Hohnen Ford - I Wish I Had A God

In her own words, North London singer-songwriter Hohnen Ford has poured her heart and soul into her songs, which have been carefully pieced together from her childhood bedroom. Ford’s latest single ‘I Wish I Had A God’ lands with immense vulnerability, a perfect representation of the unfeigned spirit of her music. The track contemplates grief with a minimalistic arrangement, haunting lyricism, and smooth, clear vocals, which are delicately reflective against the melancholic piano melody. The space within the song seems to emphasise the weight of absence that comes with loss, especially alongside the longing that occupies Ford’s lyrics (“And what would I wish for with a penny to spend? / I’d wish I had a God so I could see you again” are particularly resonant lines). In communicating her pain through her art, Ford accesses a profound rawness and places herself in a position to provide her audience with the knowledge that they are not alone in their experiences of loss – a beautiful and necessary sentiment. (Kayla Sandiford)

Dog Race - The Leader

Dog Race's new single, 'The Leader,' continues to solidify their place in the alternative and art-goth scene with its unorthodox and somewhat spooky vocals - vocals which tally with the track's stunning, folk horror-inspired video, in which vocalist Katie Healy is buried alive. The song's narrative, centered on a protagonist grappling with a fee to cross into the afterlife, showcases Dog Race's talent for blending haunting storytelling with their distinctive, evocative music, and 'The Leader' acts as a seamless continuation of their output thus far. (Sadie Rycraft)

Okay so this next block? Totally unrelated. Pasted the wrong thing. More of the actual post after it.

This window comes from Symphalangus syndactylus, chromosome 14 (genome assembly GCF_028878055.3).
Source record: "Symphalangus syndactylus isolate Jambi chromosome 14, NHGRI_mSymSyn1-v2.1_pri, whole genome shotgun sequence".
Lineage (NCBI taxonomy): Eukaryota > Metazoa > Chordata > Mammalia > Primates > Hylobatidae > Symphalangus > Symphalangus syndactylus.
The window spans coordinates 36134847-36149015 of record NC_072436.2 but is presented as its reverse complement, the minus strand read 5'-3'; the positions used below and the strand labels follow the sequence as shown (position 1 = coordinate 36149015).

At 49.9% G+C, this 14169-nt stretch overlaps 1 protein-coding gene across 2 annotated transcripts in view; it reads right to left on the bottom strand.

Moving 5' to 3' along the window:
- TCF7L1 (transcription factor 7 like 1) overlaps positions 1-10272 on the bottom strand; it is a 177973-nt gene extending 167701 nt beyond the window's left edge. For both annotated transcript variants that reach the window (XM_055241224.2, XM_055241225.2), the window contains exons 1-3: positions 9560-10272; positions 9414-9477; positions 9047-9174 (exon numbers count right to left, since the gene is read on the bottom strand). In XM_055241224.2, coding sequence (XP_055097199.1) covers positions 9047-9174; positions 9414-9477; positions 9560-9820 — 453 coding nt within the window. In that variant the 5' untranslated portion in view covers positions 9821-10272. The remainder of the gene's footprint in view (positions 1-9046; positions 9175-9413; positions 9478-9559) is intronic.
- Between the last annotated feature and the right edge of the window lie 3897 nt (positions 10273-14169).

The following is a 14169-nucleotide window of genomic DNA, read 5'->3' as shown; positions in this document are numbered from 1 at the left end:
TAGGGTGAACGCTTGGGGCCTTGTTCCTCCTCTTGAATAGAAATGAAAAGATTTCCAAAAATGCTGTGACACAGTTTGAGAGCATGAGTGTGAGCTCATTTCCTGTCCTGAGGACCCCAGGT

Human Interest - Better Press Repeat

'Better Press Repeat’ is the second offering from Human Interest’s forthcoming EP, ‘Smile While You’re Losing (An Audio Guide To Wellness)’, but the new release actually harks back to 2020, having been written during the first lockdown. However, rather than being a depressing period for the band, it appears this was in fact a window of creativity, and 'Better Press Repeat' communicates their yearning to start over via brooding instrumentals and subtly anthemic vocals. (Gemma Cockrell)

Alessi Rose - CRUSH!

Delightfully unhinged alt-pop: Alessi Rose’s uncompromising pop vision couldn’t be clearer, and neither could her imminent ascent to stardom. The Derby-born newcomer is on the tip of everyone’s tongue when it comes to ones to watch in 2024, and her debut EP ‘rumination is ritual’ lives up to the buzz. Lifted from the avidly awaited project, her latest single ‘CRUSH!’ pairs cuttingly honest songwriting with twisting pop melodies, as she toys with the idea of role reversal on an all-consuming crush. “Think I’m living in his head / I think he can’t get enough!” the Londoner quips. And it’s not just her love interest – we all can’t get enough of Alessi Rose right now. (Emily Savage)

Tags: Alessi Rose, Dog Race, Esme Emerson, Good Neighbours, Hohnen Ford, Hope Tala, Human Interest, Juliet Ivy, Welly, Listen, Watch, Neu, Neu Bulletin